Doo it right: Diagnostic tests for your pets at home

setter retriever dog  isolated on a white background with its pawn on his nose setter retriever dog isolated on a white background with its pawn on his nose

While many diagnostic tests require that a patient be physically present, it is not uncommon for a veterinarian to ask pet owners to collect samples like urine or stool at home. While the request seems simple enough, we often forget that people don’t necessarily know how to go about it or what we really do with the sample once we have it.

Urine is essentially finely filtered blood, making it informative about a variety of medical problems. It should be clean and sterile in a normal animal. Blood cells and bacteria might alert us to a lower urinary tract infection. Microscopic crystals could raise suspicion of larger bladder stones. Sugar makes us worry about diabetes. Poorly concentrated urine could suggest kidney disease or hormonal disorders. But these results can easily be thrown off by sample contamination, making proper collection important.

Urine should always be collected in a clean, dry container and promptly sealed. Usually that means some kind of glass or plastic food container, but if the test is planned in advance, your vet may be able to provide a sterile cup so you don’t have to ruin your kitchen supplies. More is always better, but, in most cases, a tablespoon or so should be enough to run the test. Remember, the longer it sits, the more it can affect the results. Cells break down, bacteria multiply, and crystals can form. Urine should be submitted as soon as possible after collection and refrigerated if it will be more than a few hours.

Actually collecting the sample can be tricky. Because urine is so sensitive to contamination, it generally shouldn’t be sucked or squeegeed off the floor, nor can it be sopped up with a towel and wrung out. And yellow snow is not going to work. It needs to be a clean catch.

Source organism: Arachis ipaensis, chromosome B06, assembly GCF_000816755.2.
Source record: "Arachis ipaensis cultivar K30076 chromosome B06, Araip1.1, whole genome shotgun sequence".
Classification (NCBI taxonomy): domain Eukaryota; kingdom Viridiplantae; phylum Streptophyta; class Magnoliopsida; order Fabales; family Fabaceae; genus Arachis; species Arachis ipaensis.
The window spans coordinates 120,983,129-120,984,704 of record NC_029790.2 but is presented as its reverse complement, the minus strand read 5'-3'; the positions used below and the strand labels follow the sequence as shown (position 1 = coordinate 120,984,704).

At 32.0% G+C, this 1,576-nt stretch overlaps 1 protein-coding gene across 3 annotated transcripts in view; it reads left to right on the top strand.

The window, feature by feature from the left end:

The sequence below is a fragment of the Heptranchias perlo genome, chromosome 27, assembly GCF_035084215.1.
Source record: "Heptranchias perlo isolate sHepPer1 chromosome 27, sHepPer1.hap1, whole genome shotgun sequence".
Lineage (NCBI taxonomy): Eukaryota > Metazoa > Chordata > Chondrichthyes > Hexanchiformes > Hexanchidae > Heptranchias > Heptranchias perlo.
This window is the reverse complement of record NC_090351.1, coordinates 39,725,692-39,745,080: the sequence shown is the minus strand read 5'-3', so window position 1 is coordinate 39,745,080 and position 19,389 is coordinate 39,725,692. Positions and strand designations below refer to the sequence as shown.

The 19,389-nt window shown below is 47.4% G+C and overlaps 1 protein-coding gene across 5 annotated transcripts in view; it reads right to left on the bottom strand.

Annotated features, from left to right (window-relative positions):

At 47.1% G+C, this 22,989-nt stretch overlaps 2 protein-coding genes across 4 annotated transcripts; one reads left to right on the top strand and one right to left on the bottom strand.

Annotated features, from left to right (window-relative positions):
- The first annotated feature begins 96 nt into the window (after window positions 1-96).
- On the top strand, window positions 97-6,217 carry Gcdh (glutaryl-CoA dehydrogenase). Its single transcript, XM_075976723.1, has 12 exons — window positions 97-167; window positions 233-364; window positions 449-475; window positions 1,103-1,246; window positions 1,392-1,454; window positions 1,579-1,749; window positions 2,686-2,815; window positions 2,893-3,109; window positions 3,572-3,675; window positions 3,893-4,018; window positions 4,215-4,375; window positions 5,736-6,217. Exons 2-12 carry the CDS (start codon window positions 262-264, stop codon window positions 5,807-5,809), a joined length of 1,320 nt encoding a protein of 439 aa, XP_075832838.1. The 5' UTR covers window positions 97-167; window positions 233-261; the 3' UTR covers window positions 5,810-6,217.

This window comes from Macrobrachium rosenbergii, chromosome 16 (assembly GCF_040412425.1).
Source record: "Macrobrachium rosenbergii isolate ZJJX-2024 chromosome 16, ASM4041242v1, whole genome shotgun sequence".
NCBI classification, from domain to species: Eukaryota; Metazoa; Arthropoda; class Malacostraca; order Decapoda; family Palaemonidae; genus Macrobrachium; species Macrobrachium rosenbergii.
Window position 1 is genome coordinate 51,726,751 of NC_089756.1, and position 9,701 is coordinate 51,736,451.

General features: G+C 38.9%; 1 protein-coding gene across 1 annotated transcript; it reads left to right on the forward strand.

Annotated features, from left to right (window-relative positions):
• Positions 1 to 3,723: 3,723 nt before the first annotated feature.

If you have a male dog that lifts his leg, it may be simple enough to intercept the stream with the container. Female dogs often squat low enough that your container may not even fit in the limited ground clearance, in which case it may be better to use the container’s lid. But if all else fails, you can always have veterinary staff collect it for you. We’ve all gotten pretty good at it, but make sure your dog doesn’t pee on the way in.

Cats are another story entirely, since they pee when and where they want. You might be able to get them to urinate in an empty litter box—they even sell non-absorbent plastic litter pellets for this purpose—but the box needs to be extremely clean. Because it is so difficult, most cat urine is ultimately collected at the vet, often by obtaining it directly from the bladder with a needle. I promise it’s not as bad as it sounds.

That brings us to poop. A stool sample is likely to be recommended in any pet with gastrointestinal symptoms, like diarrhea or vomiting, and is primarily intended to screen for parasites. In simplest terms, this is done by mixing the stool up with sugar water and seeing if any parasite eggs float to the top, a process which smells as great as it sounds.

Happily, stool samples are much more forgiving and can be used in almost any condition. Stool is not inherently clean or sterile. It contains so much extra junk that contamination isn’t a huge problem. If some grass or a bit of cat litter is mixed up in the sample, it won’t matter. But some parasites are less resilient than others, and samples should still be reasonably clean and fresh.

Poop can be submitted in pretty much any container—any old plastic bag will do fine. While small samples can be run, larger samples give us a better shot at finding something. If it’s really loose you might need to work a bit to scoop it up. I know it’s gross, but just think about what we have to do with it later.

Dr. Mike Fietz is a small animal veterinarian at Georgetown Veterinary Hospital. He received his veterinary degree from Cornell University in 2003, and has lived in Charlottesville since.

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